Me being me, if you told me you had a movie about Connecticut vampires, I’d think you were about to show me the story of the Great New England Vampire Panic. That’s just who I am. Instead, I get a movie about white flight, back to the land commune life, and the fragile sanity of the titular woman. The story of Mercy Brown, this is not.
Let’s Scare Jessica to Death (1971) is the tale of Jessica and her husband, Duncan, who, along with their friend Woody, decide to put New York City behind them for a life of apple farming on an old Connecticut orchard. Jessica has been institutionalized for the previous six months and the escape to calm country living will hopefully do her well. Jessica, Duncan, and Woody are quirky; these personality traits demonstrated by the fact they drive an old hearse instead of a station wagon and that Jessica has a love for doing grave rubbings. In fact, while doing one, she glimpses a young woman dressed in white, who swiftly vanishes from sight in the cemetery. This leaves Jessica questioning her own delicate sanity, laying the groundwork for a theme that runs throughout the film.
Upon reaching the farm, the trio discovers it’s not empty. Emily, a young drifter, is squatting in the house and, although they initially intend to evict her (after she stays for dinner, of course), they soon open up their home to her in communal fashion. Like a lot of communes, this turns out to be a poor idea for several reasons.
When Jessica and Duncan bring some old antiques they find to a secondhand dealer, they learn they’re in the “Old Bishop Place,” where tragedy struck years ago. The Bishop’s daughter, Abigail, drowned in the lake by the house before she could be married and legend has it that she still roams the area as a vampire or a ghost. It’s about this time we start noticing that all the very unfriendly locals sport a lot of bandages for some reason…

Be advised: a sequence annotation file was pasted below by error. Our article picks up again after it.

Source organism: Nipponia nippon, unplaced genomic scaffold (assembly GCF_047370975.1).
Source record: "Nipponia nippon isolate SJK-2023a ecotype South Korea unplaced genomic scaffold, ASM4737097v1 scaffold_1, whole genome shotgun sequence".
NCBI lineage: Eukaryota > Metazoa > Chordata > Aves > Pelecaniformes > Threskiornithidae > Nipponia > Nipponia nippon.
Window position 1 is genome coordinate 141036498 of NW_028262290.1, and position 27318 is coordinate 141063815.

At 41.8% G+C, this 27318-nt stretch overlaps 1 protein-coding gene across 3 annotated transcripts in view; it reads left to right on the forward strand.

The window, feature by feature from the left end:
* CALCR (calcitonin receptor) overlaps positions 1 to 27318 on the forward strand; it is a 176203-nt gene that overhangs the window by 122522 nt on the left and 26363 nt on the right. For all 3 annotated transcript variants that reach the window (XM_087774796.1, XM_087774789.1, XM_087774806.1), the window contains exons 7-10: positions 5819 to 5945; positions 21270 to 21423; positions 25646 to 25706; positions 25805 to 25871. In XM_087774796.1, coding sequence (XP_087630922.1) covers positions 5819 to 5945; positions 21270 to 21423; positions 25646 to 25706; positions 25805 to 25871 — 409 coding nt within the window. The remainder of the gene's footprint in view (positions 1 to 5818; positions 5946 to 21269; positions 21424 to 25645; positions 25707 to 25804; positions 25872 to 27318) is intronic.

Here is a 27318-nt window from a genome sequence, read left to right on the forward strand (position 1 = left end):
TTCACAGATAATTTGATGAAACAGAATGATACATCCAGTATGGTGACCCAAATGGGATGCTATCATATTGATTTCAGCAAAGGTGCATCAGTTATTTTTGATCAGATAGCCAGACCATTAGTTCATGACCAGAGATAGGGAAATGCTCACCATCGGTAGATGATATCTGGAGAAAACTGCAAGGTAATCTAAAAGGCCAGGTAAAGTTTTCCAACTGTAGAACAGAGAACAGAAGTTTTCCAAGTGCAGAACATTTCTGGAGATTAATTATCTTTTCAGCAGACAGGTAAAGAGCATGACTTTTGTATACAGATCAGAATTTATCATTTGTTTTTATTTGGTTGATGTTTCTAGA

Before too long, Jessica observes that Emily and Duncan are getting a little too friendly, that the photograph of the Abigail Bishop has an unsettling resemblance to Emily, and that people start turning up dead around them. Is this her madness creeping back in or is there something more supernatural at play here?
I wanted to like Let’s Scare Jessica to Death more, but it was a tough go. Zhora Lampert, who plays Jessica, is not the strongest actress to hang the role of protagonist on. Or maybe it’s just that the script wasn’t meaty enough for her to work with. The locals are all clearly that, and there’s nothing less terrifying than a seventy year old man in a VFW windbreaker as one of your sinister vampire minions. The fact that Woody shares an unfortunate resemblance to Ron Jeremy doesn’t help the movie much either.
I’ve read that Stephen King loves this film and that some scholars compare it to Sheridan Le Fanu’s Carmilla. I can’t say anything is Steve’s defense, but I can say I’d rather reread Carmilla. Let’s Scare Jessica to Death isn’t particularly bad, but it’s neither particularly good in my opinion either. And for a vampire film, there’s a stunning lack of vampire tropes. All in all, Let’s Scare Jessica to Death earns a modest two skulls out of five, making it an average 31 Days of Horror movie.